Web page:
that his father&#8217;s administration could pull employ the same strategies as the military dictatorship &#8220;if the left radicalizes&#8221; and &#8220;continues to blame [President Jair] Bolsonaro for everything.&#8221;</p> <p><strong>AI-5. </strong>Eduardo Bolsonaro evoked the infamous Institutional Act No. 5 (AI-5), enacted by the military regime in 1968 to give the president powers to dissolve Congress, impeach politicians, and suspend constitutional rights. It was one of the darkest moments in Brazil&#8217;s political life and led to the institutionalization of state-sponsored torture.&nbsp;</p> <p><strong>Response. </strong>The statement triggered reactions from all sides of the spectrum, with calls for the impeachment of the president&#8217;s son. House Speaker Rodrigo Maia himself evoked the possibility of punishment, stating that &#8220;the Constitution abominates, criminalizes, and has instruments to punish any group or citizen who attempts to threaten its principles.&#8221;</p> <p><strong>Why it matters. </strong>This is not the first time the Bolsonaros have shown their anti-democratic face. It&#8217;s not even the first time <em>this week</em>. While the president pushes supporters to charge against the Republic&#8217;s institutions (such as the Supreme Court), the sons make explicit threats to the democratic order. At this point, can we consider it just bravado?</p> <p><strong>Trial.</strong> The episode will be a test of President Jair Bolsonaro&#8217;s political strength. If the political establishment decides to go after the president&#8217;s son, we could head into an unprecedented crisis.</p> <p><strong>Apologies. </strong>After the backlash, President Bolsonaro said he told his son to &#8220;remove AI-5 from his vocabulary.&#8221; Eduardo, in turn, made an empty apology, saying believing he defended the use of a new AI-5—when he clearly said his father should consider using a new AI-5—was a &#8220;twisted interpretation&#8221; of his words.&nbsp;</p> <p><strong><em>Et tu, Exercitus?</em> </strong>Top Army commanders have talked to the press in anonymity, criticizing Eduardo Bolsonaro. Part of the Armed Forces has tried to detach its image from the government&#8217;s. However, a military wing with top government positions (spearheaded by security chief officer General Augusto Heleno) has become totally aligned with the views defended by the president.</p> <hr class="wp-block-separator"/> <h2>Government hopes fewer payroll taxes will drive hires</h2> <p>The Economy Ministry launched a program to stimulate companies to hire people between the ages of 18 and 29, mainly through tax breaks of up to 30 percent. The government hopes to insert up to 3 million young professionals into the workforce over the next two years. Hires of people over 55 will also lead to tax reductions.</p> <p><strong>Why it matters.</strong> Youth unemployment in Brazil reached 26 percent at the end of October, more than double the overall rate. At the current pace, it will take 20 years for the rates of young people out of work to descend back to pre-recession levels.&nbsp;</p> <p><strong>Worrisome. </strong>Today, a significant portion of people aged between 15 and 25 may reach their 45th birthday without ever having a formal job, with labor protections, higher salaries, and benefits.</p> <p><strong>Unemployment. </strong>Brazil&#8217;s rate of people out of work remained stable at 11.8 percent. The result was above the median expectation from analysts—and just 0.1 percentage point below the rate a year ago. Brazil&#8217;s unemployment curve has been going downwards recently, but at an extremely slow pace—which hasn&#8217;t been enough to help the economy kickstart in a country where family consumption is the main GDP driver.</p> <p><strong>Red flags. </strong>But the persistence of such high rates also exposes a deeper problem: the <a href="https://brazilian.report/tech/2019/08/16/future-job-market-automation-brazil-amazon/">lack of qualified labor</a> in Brazil. In sectors such as tech, for instance, there are more jobs available than there are capable workers.</p> <hr class="wp-block-separator"/> <h2>Political parties v. renewal movements: a long-coming battle</h2> <p>Libertarian party Novo has forbidden its members from being a part of cross-party political renewal movements or &#8220;any institution with political action.&#8221;</p> <p><strong>Why it matters. </strong>Since 2013, when Brazilians took to the streets against the political establishment, several of these movements have sprouted, electing a total of 29 congresspeople and four senators in 2018. Traditional parties have called these organizations &#8220;clandestine parties&#8221; aimed at pushing forward hidden agendas. Now, Novo becomes the first to formally boycott them—and it could be followed by other parties.</p> <p><strong>Beef. </strong>Rookie Congresswoman Tabata Amaral is a classic example of the questions raised around the allegiances of members of renewal movements. Ms. Amaral, of the Democratic Labor Party (PDT), supported the pension reform against her party&#8217;s orientation and could be expelled.</p> <div class="flourish-embed" data-src="visualisation/479509"></div><script src="https://public.flourish.studio/resources/embed.js"></script> <p><strong>What are these political renewal movements?</strong> As <a href="https://brazilian.report/power/2019/07/26/political-renewal-movements-threat-brazilian-parties/">Alex Hochuli wrote on </a><strong><a href="https://brazilian.report/power/2019/07/26/political-renewal-movements-threat-brazilian-parties/">The Brazilian Report</a></strong>: &#8220;They appear to follow the logic of the new social movements, of broad currents based on adherence to a set hopes and ideals, [but] in most cases they have no social roots. They are organizations for the formation of individual political leaders.&#8221; Many are funded by billionaires, which raises questions about their true agendas and purposes.</p> <p><strong>Hypocrisy. </strong>While claiming that such organizations are clandestine parties, traditional politicians conveniently forget that, by associating with them during the 2018 election, they managed to recuperate their image—tarnished by recent scandals that have hit all major parties.</p> <p><strong>Why not found a party?</strong> Creating a new party in Brazil is easier said than done. A group must get millions of signatures across the country, in what can be a lengthy and expensive endeavor.</p> <hr class="wp-block-separator"/> <h2>What else you should know</h2> <p><strong>Politics.</strong> Environment Minister Ricardo Salles has been temporarily suspended by his Novo party—and could be expelled. In a statement, the party mentioned an article in its statute allowing members to be suspended when there is &#8220;grave risk to the image and reputation of [the party].&#8221; Mr. Salles has been heavily criticized for his handling of recent environmental crises and ill-advised statements.</p> <p><strong>Wildfires.</strong> According to the National Institute for Space Research, there have been 8,479 wildfires registered in the Pantanal biome since January. The figures show a 462-percent jump from the same period in 2018. Fires are considered to be atypical for this time of year, when the weather is usually more humid. In 2019, though, temperatures are up and air humidity is down.</p> <p><strong>Aviation.</strong> Gol, Brazil&#8217;s largest domestic airline, registered losses of BRL 242 million in Q3 2019, due to problems with 18 of its planes. The company was affected by the international grounding of <a href="https://brazilian.report/newsletters/weekly-report/2019/03/30/737-max-brazil-only-country-demand-specific-training/">Boeing&#8217;s 737 MAX planes</a> (which crashed twice due to system malfunctions), and cracks on the fuselage of another 11 planes. Yesterday, Gol shares lost 5.3 percent.</p> <p><strong>Stocks.</strong> Retail behemoth Magazine Luiza will make a share offering in the hopes of raising BRL 5 billion. The move comes during the company&#8217;s best moment since its IPO in 2011. Since going public, share price (<a href="https://www.investing.com/equities/magaz-luiza-on-nm">MAGLU3</a>) gained 174 percent, reaching yesterday an all-time high of BRL 44.64.</p> <p><strong>Monarchy? </strong>Dom Bertrand of Orléans and Braganza, great-grandson of Emperor Pedro II (who ruled Brazil until the <a href="https://brazilian.report/podcast/2018/11/14/brazil-coups-revolutions-history/">Proclamation of the Republic</a> in 1889) was called &#8220;his Imperial and Royal Highness&#8221; by the <a href="https://twitter.com/BrazilinUSA/status/1189666235203629056">official Twitter account</a> of Brazil&#8217;s embassy in Washington D.C Even 130 years after the end of the Brazilian monarchy, the Orléans-Braganza house continues to raise new generations <em>comme il faut</em>—that is, giving their children the proper education to become a future ruler and marrying their family members to royals. They also keep alive the hope of reclaiming the crown and have found support on the far-right. But in a <a href="https://brazilian.report/society/2017/12/01/royal-affair-brazilian-style/">referendum in 1993</a>, only 10 percent of Brazilians got behind the monarchic cause.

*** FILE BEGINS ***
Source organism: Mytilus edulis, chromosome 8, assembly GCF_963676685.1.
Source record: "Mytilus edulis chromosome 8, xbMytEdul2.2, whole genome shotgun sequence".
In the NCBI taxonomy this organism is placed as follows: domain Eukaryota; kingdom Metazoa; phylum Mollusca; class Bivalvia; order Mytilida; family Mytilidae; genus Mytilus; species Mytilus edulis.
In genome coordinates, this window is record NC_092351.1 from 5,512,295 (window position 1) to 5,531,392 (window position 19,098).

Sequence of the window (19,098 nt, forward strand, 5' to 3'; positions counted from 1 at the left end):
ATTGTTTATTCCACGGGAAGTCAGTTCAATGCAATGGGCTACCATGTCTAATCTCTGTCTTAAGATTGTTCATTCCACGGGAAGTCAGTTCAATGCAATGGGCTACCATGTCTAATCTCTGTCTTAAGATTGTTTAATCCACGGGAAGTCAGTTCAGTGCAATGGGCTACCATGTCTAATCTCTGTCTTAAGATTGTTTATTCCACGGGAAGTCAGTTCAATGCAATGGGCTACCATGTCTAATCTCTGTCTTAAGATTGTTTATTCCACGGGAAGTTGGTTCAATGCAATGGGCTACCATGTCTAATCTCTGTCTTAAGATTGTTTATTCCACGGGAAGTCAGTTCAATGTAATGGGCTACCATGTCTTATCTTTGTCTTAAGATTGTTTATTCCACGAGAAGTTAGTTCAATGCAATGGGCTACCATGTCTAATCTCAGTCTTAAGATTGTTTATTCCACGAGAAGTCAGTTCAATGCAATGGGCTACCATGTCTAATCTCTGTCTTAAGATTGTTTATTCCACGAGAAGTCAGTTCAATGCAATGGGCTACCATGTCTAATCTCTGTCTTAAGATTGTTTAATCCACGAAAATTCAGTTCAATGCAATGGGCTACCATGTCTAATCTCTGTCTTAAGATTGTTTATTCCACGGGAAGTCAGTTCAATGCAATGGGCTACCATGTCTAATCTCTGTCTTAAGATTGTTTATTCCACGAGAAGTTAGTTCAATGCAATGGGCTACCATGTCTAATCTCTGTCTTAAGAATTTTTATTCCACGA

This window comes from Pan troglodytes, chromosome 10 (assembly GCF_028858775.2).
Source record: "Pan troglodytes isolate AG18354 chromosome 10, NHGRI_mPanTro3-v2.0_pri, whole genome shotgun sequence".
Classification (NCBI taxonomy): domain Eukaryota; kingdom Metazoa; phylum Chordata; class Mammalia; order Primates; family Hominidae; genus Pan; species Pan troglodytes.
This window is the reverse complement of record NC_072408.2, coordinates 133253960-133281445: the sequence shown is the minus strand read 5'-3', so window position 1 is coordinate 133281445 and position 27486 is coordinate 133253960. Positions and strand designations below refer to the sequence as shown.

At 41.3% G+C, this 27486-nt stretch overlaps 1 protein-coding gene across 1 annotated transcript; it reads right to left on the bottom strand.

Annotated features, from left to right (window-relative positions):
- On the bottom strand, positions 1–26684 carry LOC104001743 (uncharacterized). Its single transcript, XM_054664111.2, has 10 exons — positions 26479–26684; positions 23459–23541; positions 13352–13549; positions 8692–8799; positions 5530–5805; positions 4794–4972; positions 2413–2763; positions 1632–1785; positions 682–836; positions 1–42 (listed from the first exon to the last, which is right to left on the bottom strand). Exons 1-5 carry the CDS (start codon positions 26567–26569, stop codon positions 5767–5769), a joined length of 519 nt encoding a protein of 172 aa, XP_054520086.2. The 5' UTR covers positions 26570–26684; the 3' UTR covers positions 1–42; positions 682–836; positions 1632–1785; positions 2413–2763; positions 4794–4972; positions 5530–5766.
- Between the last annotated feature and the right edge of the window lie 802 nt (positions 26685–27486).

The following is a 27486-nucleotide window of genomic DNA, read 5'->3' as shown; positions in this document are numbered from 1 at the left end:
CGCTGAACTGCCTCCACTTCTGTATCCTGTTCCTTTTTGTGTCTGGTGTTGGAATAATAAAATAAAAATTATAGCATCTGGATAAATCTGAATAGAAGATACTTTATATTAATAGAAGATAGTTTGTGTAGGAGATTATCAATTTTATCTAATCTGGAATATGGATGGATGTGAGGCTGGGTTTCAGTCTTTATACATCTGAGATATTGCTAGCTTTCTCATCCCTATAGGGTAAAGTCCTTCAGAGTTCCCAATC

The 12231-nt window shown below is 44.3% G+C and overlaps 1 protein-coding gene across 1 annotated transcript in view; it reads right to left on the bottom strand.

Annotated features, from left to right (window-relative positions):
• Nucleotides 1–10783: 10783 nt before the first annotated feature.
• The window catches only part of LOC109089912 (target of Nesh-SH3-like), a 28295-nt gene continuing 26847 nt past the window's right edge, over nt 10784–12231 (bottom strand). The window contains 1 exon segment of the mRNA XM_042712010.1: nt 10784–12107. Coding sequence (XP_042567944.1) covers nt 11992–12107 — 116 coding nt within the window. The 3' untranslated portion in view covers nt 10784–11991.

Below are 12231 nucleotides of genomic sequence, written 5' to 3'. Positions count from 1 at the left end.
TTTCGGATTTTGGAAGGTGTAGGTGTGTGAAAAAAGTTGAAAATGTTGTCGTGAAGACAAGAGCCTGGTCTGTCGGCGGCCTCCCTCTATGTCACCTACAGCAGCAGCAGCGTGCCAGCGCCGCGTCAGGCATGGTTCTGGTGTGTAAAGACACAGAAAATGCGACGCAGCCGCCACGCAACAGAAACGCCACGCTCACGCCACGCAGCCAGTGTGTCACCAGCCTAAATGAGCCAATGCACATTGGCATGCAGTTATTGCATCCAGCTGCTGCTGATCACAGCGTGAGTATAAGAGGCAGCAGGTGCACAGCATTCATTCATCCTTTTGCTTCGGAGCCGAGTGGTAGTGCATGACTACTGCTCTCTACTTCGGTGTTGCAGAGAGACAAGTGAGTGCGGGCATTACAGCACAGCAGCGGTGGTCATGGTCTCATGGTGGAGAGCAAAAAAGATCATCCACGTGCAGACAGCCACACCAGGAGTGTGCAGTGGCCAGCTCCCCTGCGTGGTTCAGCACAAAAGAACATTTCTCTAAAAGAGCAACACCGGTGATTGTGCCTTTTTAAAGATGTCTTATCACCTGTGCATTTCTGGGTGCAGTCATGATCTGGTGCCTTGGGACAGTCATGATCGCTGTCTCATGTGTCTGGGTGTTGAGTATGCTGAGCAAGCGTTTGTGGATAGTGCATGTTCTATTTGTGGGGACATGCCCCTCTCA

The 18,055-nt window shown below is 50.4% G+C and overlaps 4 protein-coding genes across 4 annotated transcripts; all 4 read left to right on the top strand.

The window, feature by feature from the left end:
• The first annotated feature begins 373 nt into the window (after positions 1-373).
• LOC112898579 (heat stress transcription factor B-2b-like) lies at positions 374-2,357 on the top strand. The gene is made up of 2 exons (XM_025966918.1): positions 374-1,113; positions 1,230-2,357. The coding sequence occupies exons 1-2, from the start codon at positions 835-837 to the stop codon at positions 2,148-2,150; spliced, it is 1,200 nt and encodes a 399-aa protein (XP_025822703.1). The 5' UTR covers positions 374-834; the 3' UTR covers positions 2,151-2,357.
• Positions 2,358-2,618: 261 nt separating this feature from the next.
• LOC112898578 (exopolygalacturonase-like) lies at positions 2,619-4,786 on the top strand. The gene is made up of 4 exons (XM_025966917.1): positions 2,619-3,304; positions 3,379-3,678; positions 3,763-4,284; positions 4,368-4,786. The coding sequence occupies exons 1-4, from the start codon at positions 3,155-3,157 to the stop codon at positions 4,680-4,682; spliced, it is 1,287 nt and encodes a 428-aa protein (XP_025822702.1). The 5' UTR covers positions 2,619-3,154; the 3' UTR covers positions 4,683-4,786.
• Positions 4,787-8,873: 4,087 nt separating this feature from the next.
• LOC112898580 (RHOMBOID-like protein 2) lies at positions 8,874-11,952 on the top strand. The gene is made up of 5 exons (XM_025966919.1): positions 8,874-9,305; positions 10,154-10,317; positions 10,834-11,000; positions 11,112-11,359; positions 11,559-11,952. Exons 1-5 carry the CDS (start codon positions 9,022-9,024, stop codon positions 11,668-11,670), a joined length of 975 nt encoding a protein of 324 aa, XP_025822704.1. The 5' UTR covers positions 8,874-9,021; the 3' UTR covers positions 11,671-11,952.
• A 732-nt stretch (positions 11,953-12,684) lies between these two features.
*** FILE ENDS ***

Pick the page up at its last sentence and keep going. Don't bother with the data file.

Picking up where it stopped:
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BY Gustavo Ribeiro

Gustavo is the founder of The Brazilian Report, and is an award-winning journalist with experience covering Brazilian politics and international affairs. His work has been featured across Brazilian and French media outlets.